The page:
Both the Post-It Note and the Quicken document, compiled by an investigator working for the AG's office from hundreds of bank transactions. Nolan argued that since they were generated in connection with a criminal investigation, they should be kept private as attorney work product. Kelly agreed.
The drama dates back to January 2007, when Envision Ogden was launched to boost business-in the northern Utah city.
The office of former Mayor Matthew Godfrey solicited most of the $87,000 in donations to Envision Ogden, some coming from entities with internal policies barring them from contributing to political campaigns.
That same year about $20,000 in Envision Ogden funds took a circuitous route through FNURE, an unregistered entity, to end up in the campaign coffers of City Council candidates Blain Johnson and Royal Eccles. Godfrey's re-election received funds directly from Envision Ogden, as did Jeremy Peterson's 2008 state-house campaign.
In December 2008, Envision Ogden registered as a political action committee, then, before its dissolution, cleared its account by giving $3,452 to the state Republican Party.
All totaled, more than one-third of the $87,000 raised in 2007 went to political purposes.
In March 2009, then Rep. Neil Hansen, D-Ogden, asked the state Attorney General's Office to investigate the matter. That duty was handed off to the Department of Public Safety, which issued its findings in a July 2009 report that raised several questions but lacked enough evidence to bring charges. The Attorney General's Office reopened the probe in November 2010, only to close it in March 2011, saying there was not sufficient evidence to prosecute anyone.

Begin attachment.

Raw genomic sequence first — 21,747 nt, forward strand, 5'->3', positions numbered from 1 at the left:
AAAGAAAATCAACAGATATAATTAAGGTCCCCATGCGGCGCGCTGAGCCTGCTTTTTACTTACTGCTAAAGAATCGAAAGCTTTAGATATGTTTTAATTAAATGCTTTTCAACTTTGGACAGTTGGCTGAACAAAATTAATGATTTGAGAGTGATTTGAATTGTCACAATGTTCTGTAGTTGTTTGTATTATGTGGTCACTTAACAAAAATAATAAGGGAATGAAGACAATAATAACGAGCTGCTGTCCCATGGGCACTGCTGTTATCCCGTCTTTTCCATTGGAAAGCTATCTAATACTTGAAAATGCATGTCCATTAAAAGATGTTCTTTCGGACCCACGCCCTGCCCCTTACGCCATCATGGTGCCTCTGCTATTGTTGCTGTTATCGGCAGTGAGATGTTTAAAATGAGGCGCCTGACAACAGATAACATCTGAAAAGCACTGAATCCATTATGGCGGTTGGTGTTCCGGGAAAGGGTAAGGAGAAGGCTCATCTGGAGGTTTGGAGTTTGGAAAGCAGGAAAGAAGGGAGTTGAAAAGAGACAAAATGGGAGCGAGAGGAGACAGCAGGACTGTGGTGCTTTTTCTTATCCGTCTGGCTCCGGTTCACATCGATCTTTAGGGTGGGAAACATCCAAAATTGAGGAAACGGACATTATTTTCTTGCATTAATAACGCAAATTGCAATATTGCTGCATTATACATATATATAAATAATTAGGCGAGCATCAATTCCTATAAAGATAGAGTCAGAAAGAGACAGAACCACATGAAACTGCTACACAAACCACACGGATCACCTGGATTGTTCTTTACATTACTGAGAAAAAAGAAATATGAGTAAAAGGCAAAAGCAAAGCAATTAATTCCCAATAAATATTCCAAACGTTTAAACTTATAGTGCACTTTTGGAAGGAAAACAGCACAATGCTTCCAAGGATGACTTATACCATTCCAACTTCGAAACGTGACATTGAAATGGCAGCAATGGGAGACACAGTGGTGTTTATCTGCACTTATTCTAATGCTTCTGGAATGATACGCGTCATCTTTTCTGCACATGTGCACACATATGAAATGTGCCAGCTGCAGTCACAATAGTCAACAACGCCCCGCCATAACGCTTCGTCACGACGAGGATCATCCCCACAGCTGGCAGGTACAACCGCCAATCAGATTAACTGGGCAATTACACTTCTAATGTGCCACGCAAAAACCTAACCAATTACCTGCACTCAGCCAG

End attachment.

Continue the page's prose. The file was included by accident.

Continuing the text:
But Schroeder and others remained unsatisfied.
On Friday, Schroeder argued that there was significant public interest in the apparent campaign scandal.
"My goal here is to tell the story of what Envision Ogden did," Schroeder said.
A state Supreme Court ruling, State v. Thompson, gives bank customers the right to privacy, Nolan argued. "We have to defend that and honor that," he said."We're not in the business of giving up somebody else's bank records under a GRAMA request just because somebody claims to have an interest in seeing what they say."
As he issued his ruling, Kelly commended Schroeder.
"Our government and our way of life is helped by people like the petitioner Mr. Schroeder who wants to hold government accountable for its actions," Kelly said.
However, he considered the right to attorney work product and freedom from unreasonable search and seizure as guaranteed by the state Constitution to outweigh the public's need to know.
"It's reasonable for the Attorney General's Office to obtain bank records to assist in its investigation," Kelly said. "It would become patently unreasonable if that office turned those records over to the public when . . . they're not used as evidence in a court proceeding."
Leaving court Friday, Schroeder said he has no plans to file an appeal.